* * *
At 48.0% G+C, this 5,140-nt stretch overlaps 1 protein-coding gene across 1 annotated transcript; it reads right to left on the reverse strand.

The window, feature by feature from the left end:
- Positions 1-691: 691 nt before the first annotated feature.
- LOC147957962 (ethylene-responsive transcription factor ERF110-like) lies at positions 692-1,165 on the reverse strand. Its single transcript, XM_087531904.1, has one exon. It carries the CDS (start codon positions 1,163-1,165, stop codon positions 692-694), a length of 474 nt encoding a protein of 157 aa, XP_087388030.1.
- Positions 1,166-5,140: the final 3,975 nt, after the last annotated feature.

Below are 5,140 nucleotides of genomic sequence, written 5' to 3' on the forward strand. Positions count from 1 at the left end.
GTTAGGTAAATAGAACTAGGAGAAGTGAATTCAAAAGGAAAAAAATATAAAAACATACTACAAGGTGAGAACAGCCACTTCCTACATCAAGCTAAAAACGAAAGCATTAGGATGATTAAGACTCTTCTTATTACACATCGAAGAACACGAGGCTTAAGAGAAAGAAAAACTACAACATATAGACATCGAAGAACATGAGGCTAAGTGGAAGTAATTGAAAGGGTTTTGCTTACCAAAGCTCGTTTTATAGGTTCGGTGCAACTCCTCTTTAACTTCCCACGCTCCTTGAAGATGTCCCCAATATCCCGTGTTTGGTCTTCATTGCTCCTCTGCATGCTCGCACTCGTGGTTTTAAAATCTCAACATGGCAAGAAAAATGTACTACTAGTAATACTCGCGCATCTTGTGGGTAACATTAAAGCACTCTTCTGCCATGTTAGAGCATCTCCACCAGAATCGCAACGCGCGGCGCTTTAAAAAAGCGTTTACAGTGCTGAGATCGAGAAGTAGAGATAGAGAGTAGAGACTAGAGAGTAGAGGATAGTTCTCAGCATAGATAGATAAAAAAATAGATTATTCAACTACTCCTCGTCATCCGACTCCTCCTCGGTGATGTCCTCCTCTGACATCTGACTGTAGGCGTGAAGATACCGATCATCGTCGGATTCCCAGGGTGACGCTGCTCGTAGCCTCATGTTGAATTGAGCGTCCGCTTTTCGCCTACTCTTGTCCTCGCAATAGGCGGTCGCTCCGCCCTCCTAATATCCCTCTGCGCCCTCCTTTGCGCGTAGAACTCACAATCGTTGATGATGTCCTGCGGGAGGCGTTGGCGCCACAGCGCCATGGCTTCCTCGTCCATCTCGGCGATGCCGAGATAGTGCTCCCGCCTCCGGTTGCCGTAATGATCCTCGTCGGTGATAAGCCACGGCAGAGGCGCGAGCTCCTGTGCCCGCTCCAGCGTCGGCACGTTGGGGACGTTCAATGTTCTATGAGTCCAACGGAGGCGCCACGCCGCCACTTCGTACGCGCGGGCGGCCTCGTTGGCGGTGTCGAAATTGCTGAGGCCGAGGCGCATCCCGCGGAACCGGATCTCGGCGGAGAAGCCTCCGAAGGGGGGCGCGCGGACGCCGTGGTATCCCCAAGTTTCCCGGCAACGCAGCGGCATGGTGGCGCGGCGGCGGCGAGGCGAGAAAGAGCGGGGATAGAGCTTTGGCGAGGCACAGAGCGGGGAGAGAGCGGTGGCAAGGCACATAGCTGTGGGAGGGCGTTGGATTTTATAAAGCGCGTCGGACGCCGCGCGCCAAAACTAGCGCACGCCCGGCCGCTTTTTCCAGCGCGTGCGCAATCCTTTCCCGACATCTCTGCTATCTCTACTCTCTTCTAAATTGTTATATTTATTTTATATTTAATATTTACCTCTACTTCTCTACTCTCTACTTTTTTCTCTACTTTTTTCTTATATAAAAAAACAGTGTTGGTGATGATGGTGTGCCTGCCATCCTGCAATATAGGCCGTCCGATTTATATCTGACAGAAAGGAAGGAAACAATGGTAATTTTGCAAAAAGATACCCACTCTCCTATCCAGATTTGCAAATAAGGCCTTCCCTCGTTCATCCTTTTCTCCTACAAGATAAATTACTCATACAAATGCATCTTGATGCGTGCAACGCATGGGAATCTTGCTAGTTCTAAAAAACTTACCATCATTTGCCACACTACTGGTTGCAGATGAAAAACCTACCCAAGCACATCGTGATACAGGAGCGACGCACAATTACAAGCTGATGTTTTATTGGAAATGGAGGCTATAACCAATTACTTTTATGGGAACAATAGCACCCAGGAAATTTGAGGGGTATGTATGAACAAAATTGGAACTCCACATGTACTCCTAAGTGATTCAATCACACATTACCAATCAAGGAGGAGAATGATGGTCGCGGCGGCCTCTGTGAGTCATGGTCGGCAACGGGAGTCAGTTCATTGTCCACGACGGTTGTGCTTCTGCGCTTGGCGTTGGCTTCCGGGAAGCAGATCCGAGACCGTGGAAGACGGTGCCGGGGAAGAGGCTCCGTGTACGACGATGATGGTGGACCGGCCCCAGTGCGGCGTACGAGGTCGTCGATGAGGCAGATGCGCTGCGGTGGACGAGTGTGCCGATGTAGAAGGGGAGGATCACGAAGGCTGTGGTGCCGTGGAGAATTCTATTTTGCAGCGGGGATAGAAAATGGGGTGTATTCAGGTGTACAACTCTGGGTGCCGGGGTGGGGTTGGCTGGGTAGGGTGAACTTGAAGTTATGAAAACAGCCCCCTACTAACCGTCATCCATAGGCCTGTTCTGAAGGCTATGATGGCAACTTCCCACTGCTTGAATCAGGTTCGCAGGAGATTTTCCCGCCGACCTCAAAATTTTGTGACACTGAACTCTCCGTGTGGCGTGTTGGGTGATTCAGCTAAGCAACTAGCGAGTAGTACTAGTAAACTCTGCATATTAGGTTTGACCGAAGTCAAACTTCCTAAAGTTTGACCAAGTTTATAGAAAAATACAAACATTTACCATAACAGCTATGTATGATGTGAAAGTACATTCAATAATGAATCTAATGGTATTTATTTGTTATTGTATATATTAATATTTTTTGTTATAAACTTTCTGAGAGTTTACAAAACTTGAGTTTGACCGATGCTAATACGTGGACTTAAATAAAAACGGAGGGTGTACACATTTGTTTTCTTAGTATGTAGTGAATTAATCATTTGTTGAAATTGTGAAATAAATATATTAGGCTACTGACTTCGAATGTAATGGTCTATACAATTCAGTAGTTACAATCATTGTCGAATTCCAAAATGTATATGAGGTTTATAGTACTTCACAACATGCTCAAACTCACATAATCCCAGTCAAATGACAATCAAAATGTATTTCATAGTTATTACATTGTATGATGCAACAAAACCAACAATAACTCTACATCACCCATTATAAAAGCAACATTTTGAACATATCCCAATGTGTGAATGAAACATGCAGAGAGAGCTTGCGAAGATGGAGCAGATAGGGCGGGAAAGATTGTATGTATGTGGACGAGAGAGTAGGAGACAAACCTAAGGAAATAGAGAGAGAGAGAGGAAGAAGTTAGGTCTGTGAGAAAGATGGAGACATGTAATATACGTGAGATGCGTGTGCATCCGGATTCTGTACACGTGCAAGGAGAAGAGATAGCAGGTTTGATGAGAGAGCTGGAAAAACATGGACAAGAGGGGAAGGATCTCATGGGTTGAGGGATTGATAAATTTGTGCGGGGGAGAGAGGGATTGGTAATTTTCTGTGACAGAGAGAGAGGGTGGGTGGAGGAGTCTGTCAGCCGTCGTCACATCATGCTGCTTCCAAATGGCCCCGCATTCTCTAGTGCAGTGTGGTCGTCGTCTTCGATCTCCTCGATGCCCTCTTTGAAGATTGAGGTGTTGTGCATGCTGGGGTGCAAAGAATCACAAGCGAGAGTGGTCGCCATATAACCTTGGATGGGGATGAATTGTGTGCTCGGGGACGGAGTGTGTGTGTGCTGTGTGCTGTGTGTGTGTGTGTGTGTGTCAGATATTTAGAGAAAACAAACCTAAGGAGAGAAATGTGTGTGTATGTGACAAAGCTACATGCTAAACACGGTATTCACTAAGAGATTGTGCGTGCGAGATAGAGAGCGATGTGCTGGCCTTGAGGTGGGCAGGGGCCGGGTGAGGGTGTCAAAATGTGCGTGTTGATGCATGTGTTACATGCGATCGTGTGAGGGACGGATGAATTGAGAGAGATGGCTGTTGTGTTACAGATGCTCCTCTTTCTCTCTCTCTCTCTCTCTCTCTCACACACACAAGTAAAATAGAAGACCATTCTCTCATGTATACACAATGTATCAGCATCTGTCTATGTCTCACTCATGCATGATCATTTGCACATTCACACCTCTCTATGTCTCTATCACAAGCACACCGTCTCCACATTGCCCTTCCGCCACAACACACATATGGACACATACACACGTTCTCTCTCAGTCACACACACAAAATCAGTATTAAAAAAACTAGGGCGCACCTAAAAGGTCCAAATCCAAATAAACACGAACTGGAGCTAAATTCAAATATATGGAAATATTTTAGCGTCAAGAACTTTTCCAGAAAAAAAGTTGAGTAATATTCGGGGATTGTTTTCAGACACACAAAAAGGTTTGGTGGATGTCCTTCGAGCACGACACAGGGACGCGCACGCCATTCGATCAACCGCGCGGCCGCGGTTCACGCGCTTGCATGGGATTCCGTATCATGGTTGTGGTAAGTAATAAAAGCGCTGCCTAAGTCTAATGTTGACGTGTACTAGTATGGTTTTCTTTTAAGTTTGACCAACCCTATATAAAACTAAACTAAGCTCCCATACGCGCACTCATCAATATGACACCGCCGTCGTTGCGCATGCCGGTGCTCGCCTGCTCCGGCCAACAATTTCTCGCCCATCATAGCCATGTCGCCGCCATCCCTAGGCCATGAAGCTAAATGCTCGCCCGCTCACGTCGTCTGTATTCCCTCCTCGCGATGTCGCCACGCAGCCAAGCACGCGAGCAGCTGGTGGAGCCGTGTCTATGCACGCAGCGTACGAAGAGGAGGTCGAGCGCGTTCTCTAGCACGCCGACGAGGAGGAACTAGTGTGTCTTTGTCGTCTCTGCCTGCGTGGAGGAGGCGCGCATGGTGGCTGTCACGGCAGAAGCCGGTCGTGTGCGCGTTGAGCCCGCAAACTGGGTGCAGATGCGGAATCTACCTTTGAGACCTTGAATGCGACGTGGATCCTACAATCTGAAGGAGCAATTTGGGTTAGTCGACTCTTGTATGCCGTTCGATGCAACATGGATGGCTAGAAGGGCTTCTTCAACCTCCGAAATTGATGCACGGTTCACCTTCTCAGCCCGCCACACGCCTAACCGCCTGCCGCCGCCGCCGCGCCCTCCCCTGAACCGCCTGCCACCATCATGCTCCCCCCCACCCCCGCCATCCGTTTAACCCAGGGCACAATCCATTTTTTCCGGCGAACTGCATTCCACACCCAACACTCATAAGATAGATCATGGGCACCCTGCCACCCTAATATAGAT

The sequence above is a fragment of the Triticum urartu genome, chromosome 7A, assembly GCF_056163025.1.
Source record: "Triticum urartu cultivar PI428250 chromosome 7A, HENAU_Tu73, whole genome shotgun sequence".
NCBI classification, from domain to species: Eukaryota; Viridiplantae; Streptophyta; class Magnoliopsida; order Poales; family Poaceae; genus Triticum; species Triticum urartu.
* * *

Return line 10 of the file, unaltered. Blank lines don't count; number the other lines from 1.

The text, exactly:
NCBI classification, from domain to species: Eukaryota; Viridiplantae; Streptophyta; class Magnoliopsida; order Poales; family Poaceae; genus Triticum; species Triticum urartu.